Carrieton Memorial hall and council office.
|Population||129 (2006 census)|
|Elevation||440 m (1,444 ft)|
|Location||327.8 km (204 mi) North of Adelaide|
Originally opened in 1877 as "Yanyarrie Whim", (Yanyarrie is in the local indigenous dialect "eagle feathers") with the construction of a post office, the settlement was renamed in 1888 as Carrieton, after the daughter of Governor Jervois, Lucy Caroline.
The town was on the Peterborough–Quorn railway line which opened in December 1881, served by a Class 1 station. A large goods shed and fettler's cottage were also constructed.
Declining rail traffic saw the gradual withdrawal of services on the railway, with the last station master being withdrawn on 1 July 1971. The railway was closed in 1981, and removed during 1986.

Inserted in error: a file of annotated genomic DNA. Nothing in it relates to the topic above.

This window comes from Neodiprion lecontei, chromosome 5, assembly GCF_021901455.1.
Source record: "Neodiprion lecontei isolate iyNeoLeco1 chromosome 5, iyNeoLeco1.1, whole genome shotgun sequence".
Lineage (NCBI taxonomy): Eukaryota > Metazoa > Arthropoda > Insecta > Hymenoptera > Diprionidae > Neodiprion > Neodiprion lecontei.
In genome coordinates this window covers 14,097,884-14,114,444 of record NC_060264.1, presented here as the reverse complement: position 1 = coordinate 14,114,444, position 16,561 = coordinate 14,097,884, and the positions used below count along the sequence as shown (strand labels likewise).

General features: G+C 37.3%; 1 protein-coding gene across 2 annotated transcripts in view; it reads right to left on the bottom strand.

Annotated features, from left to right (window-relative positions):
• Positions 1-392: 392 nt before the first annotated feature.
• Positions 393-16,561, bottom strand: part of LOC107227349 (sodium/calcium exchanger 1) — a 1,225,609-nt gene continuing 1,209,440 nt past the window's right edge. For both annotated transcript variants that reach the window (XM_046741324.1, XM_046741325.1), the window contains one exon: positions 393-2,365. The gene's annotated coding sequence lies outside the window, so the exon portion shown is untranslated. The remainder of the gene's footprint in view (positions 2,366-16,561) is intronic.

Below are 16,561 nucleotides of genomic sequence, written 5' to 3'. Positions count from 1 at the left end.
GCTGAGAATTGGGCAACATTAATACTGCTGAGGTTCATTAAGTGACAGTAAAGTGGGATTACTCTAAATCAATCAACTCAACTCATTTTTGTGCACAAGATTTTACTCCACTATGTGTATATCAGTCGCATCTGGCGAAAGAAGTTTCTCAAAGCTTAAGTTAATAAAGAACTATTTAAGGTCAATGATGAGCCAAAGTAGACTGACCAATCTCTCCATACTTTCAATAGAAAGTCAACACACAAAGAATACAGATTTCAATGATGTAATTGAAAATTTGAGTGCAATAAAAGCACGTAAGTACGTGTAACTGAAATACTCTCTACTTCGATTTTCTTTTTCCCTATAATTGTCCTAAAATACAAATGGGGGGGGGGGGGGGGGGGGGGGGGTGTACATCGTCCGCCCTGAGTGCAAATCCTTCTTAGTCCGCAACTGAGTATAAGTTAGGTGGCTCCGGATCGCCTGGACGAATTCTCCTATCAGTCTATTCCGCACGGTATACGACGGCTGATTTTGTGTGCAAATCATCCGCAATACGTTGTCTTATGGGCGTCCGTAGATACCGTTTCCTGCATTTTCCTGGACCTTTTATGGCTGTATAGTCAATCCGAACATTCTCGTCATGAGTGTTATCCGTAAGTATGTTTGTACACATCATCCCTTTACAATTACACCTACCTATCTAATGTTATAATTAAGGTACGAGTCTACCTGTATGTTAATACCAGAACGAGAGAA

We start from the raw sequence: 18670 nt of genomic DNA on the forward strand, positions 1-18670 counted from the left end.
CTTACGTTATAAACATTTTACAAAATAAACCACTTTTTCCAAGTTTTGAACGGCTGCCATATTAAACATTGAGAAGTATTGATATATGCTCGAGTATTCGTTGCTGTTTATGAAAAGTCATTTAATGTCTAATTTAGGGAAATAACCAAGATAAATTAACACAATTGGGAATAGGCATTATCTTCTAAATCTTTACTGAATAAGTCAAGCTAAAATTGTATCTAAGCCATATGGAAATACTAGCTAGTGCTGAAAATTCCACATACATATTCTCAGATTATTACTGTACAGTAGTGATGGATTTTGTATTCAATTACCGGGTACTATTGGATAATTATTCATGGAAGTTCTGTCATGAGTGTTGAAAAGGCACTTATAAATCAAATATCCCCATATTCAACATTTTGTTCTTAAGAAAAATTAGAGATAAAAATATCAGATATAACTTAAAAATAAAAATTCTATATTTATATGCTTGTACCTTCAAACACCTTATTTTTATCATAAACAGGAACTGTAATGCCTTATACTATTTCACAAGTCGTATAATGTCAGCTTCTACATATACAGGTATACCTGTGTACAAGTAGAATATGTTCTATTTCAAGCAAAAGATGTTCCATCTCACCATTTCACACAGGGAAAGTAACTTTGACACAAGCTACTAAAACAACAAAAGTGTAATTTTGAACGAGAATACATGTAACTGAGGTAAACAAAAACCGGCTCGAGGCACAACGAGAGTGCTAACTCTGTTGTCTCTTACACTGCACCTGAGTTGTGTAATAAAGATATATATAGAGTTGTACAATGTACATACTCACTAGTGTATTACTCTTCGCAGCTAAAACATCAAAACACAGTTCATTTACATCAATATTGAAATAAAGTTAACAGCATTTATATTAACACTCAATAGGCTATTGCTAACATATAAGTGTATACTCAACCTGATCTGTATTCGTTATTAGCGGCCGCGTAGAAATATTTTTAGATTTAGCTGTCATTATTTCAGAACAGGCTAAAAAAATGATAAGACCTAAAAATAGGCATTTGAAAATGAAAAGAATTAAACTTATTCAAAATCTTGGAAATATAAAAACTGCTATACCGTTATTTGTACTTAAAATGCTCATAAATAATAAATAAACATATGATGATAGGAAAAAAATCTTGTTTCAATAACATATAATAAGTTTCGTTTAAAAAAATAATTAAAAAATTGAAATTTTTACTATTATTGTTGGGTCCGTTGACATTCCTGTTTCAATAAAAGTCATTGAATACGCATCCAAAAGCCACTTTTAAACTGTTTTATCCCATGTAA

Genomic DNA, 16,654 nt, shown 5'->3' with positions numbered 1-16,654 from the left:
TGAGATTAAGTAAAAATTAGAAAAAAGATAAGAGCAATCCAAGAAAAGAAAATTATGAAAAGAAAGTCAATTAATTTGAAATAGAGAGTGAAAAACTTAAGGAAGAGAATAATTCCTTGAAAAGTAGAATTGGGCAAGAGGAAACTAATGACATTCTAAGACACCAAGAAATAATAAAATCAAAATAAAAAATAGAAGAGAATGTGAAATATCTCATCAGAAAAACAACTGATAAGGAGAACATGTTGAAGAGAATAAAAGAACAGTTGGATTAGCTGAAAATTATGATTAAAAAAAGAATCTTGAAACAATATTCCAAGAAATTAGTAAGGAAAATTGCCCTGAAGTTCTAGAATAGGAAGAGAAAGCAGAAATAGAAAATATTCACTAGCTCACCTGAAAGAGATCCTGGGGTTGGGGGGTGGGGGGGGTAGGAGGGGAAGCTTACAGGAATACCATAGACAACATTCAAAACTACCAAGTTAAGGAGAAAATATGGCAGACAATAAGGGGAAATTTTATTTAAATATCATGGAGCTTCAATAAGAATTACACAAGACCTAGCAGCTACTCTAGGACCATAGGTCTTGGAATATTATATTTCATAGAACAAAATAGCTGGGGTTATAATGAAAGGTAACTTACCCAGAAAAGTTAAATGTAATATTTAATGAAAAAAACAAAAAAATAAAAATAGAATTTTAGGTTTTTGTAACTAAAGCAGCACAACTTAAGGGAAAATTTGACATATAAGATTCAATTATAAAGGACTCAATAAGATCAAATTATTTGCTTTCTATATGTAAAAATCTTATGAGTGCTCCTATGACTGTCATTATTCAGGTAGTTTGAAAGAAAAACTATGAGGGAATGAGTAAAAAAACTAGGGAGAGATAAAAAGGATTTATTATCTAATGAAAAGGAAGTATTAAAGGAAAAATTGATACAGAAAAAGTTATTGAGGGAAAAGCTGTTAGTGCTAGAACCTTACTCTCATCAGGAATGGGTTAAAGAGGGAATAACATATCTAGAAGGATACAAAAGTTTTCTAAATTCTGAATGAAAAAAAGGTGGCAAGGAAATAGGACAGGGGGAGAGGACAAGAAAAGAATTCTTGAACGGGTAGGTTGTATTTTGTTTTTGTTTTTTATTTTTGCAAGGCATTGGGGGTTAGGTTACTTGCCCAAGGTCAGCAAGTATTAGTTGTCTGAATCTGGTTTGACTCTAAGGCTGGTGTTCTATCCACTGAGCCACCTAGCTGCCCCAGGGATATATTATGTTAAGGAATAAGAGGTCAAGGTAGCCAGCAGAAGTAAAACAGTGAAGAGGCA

The road was renamed the RM Williams Way in recognition of the area where R. M. Williams had many associations. Carrieton is often referred to as 'Gum Greek' country. The town is serviced through a community general store, hotel, post office, and accommodation, and it is a part of the District Council of Orroroo Carrieton. Recently, after large downpours in January,[when?] many of the creeks surrounding Carrieton were demolished. The bridge over Yanyarrie Creek 10 km north of Carrieton was especially damaged as huge slates of bitumen disappeared down the creek. Yanyarrie creek has since been repaired with a detour, after the first detour was ruined again by another flash flood a few weeks after the first one.
- Population 2006 Census Australian Bureau of Statistics
- Carrieton Postcode Australia Post
- Manning, G; 1990 Manning's Place Names of South Australia ISBN 05437687505
- Evans, J 2009; Proceed to Quorn Railmac Publications ISBN 978-1-86477-066-X
- "Archived copy". Archived from the original on 28 July 2013. Retrieved 2013-07-08.[not in citation given]